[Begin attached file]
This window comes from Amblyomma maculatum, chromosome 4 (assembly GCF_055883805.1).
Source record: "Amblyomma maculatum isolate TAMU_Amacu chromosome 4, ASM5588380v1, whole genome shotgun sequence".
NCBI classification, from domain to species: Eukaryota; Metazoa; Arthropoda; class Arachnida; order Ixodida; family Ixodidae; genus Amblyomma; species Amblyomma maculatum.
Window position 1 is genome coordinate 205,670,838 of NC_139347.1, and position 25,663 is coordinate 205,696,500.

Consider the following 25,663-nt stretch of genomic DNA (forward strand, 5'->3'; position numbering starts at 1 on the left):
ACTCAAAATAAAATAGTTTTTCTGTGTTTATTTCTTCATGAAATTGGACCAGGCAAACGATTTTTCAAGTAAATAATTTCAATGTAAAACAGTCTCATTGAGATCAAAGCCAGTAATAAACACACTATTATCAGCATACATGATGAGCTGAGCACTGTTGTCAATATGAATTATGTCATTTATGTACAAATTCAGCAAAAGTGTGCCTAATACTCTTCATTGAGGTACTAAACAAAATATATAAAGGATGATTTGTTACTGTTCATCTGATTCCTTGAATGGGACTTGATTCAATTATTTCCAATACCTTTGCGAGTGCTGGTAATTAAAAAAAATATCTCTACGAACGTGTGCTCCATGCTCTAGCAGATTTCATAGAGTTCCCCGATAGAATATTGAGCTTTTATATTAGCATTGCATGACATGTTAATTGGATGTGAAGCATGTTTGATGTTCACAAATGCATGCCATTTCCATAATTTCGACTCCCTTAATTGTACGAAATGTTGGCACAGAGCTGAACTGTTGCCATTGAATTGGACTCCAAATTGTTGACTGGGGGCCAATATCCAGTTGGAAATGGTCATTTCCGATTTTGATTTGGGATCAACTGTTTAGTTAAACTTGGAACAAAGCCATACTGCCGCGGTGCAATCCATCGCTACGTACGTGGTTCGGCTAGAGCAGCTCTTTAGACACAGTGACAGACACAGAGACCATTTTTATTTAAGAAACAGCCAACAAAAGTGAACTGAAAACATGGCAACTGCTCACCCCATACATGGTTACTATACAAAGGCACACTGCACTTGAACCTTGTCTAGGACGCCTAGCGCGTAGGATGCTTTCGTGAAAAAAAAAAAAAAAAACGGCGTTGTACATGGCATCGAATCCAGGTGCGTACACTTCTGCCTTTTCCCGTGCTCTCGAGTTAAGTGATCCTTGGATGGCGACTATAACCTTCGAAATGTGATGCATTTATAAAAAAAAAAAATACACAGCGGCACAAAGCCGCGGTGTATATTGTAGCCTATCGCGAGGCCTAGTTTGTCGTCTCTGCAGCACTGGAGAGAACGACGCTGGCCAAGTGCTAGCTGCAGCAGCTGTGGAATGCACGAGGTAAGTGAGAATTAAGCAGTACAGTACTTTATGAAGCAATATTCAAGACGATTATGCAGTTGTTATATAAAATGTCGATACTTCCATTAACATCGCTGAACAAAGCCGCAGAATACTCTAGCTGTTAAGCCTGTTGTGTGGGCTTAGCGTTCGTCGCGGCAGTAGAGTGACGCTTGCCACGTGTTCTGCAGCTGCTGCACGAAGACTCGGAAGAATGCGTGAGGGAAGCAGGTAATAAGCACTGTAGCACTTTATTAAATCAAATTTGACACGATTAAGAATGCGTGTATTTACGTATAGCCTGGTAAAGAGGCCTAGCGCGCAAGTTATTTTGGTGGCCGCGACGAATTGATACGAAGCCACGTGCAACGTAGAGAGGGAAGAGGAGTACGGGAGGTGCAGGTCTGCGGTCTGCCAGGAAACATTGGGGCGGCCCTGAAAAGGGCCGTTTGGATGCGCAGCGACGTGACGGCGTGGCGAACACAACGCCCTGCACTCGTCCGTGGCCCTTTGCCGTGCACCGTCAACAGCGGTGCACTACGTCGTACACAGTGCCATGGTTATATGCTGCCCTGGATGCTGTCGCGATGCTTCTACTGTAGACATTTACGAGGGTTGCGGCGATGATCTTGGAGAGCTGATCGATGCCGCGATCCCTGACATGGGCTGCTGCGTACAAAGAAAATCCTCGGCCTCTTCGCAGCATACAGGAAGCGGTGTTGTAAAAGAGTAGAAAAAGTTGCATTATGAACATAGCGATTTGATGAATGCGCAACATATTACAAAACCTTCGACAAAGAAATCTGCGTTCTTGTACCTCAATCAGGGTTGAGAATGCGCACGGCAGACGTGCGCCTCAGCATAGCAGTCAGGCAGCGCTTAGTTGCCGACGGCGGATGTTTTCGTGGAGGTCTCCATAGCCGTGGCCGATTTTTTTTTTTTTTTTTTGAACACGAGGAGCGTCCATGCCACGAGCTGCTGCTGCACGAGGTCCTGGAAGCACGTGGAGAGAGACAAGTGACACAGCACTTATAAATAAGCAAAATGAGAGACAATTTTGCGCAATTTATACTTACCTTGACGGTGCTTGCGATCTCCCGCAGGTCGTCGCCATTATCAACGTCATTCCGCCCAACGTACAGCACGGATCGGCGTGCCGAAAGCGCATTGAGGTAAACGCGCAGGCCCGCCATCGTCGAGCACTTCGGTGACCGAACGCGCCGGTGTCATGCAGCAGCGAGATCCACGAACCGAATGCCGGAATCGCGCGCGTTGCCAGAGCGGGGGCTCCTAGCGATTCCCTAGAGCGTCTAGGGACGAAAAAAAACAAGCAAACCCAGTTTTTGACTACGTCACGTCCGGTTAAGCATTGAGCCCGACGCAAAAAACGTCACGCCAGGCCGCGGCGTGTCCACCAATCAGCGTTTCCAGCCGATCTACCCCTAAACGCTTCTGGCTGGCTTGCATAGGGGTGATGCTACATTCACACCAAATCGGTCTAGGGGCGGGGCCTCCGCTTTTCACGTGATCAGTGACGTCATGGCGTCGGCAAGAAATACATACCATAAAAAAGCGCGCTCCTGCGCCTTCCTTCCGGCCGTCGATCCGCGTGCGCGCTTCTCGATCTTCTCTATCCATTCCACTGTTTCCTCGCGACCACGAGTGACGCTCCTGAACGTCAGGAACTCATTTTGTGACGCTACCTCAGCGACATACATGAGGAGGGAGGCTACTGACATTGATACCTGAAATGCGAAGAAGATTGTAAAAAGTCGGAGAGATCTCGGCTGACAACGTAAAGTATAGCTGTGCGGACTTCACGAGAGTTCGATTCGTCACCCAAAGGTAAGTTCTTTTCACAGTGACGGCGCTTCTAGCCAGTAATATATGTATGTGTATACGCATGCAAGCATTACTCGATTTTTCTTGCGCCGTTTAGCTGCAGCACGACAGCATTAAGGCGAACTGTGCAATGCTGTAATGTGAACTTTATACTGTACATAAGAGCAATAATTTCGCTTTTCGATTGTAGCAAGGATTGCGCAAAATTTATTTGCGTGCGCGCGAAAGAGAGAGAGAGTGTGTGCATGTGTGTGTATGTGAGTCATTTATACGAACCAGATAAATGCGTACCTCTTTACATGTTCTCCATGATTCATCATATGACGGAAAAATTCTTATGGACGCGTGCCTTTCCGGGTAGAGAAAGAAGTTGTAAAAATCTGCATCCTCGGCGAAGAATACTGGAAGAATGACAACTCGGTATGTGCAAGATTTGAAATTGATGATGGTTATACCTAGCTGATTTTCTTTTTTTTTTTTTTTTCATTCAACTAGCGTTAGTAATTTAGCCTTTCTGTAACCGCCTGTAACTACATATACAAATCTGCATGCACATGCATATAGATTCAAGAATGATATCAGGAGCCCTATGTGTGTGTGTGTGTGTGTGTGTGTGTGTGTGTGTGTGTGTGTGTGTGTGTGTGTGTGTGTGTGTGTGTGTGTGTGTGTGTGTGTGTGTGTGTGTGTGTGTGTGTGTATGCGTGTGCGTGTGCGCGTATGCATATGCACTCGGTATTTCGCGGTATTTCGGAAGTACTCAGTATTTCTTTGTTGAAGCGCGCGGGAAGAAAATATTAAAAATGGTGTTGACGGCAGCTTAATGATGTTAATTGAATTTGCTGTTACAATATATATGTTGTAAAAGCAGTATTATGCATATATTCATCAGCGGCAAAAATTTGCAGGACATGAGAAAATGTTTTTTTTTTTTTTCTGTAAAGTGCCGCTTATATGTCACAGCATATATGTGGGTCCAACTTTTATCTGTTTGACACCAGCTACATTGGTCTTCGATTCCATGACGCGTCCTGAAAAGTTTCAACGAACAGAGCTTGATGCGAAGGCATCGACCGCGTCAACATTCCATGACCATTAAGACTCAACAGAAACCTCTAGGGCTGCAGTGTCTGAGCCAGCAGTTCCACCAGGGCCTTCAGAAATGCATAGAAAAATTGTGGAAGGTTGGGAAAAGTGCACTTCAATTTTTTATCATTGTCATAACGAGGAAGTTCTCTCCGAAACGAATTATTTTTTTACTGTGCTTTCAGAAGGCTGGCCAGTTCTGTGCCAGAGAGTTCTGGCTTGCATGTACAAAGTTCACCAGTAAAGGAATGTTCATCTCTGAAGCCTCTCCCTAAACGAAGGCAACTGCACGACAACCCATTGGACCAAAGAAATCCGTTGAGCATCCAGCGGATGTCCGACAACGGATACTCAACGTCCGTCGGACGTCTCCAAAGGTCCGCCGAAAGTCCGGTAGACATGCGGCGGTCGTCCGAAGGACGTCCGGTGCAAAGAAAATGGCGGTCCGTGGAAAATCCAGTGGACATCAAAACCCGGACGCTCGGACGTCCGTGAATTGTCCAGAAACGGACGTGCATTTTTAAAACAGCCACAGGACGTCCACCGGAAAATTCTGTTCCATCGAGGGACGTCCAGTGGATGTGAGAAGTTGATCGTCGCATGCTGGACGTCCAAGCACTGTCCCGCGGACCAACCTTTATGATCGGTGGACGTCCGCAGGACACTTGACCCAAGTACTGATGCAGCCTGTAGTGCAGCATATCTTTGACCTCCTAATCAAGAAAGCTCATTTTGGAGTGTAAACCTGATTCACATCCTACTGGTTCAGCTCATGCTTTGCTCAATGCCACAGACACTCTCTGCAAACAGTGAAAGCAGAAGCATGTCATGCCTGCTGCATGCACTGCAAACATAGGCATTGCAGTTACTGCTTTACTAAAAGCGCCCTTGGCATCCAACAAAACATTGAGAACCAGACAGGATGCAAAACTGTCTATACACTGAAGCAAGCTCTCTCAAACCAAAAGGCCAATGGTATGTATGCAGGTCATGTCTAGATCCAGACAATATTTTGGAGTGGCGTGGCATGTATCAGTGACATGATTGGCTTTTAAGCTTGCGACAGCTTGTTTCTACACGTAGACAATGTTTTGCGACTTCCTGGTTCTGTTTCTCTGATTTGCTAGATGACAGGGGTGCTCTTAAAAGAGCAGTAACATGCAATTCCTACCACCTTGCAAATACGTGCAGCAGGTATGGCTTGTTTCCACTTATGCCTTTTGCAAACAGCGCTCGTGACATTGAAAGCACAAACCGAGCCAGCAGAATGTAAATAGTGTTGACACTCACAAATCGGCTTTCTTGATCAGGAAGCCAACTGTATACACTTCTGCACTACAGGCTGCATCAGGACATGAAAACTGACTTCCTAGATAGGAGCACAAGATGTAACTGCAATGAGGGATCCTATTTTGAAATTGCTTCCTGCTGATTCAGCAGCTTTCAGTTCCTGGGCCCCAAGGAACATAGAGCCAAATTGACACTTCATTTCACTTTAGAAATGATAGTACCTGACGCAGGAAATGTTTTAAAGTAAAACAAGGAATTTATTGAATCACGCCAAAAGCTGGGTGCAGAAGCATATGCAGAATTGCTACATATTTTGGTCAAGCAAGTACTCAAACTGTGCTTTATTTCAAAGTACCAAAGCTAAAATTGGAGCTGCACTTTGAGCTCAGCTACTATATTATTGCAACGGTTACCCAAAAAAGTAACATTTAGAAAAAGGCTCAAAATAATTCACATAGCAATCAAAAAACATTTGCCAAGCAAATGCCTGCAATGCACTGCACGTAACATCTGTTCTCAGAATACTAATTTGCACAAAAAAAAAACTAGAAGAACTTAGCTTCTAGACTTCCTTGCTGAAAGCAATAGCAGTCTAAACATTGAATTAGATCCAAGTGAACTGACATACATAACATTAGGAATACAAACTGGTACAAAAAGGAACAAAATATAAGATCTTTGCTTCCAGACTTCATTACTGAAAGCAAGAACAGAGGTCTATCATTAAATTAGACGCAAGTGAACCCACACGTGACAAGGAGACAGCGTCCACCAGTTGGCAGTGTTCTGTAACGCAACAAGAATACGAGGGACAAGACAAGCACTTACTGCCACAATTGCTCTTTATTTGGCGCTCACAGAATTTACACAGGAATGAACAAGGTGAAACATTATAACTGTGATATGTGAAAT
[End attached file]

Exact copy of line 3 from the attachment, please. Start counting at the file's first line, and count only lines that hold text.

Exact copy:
NCBI classification, from domain to species: Eukaryota; Metazoa; Arthropoda; class Arachnida; order Ixodida; family Ixodidae; genus Amblyomma; species Amblyomma maculatum.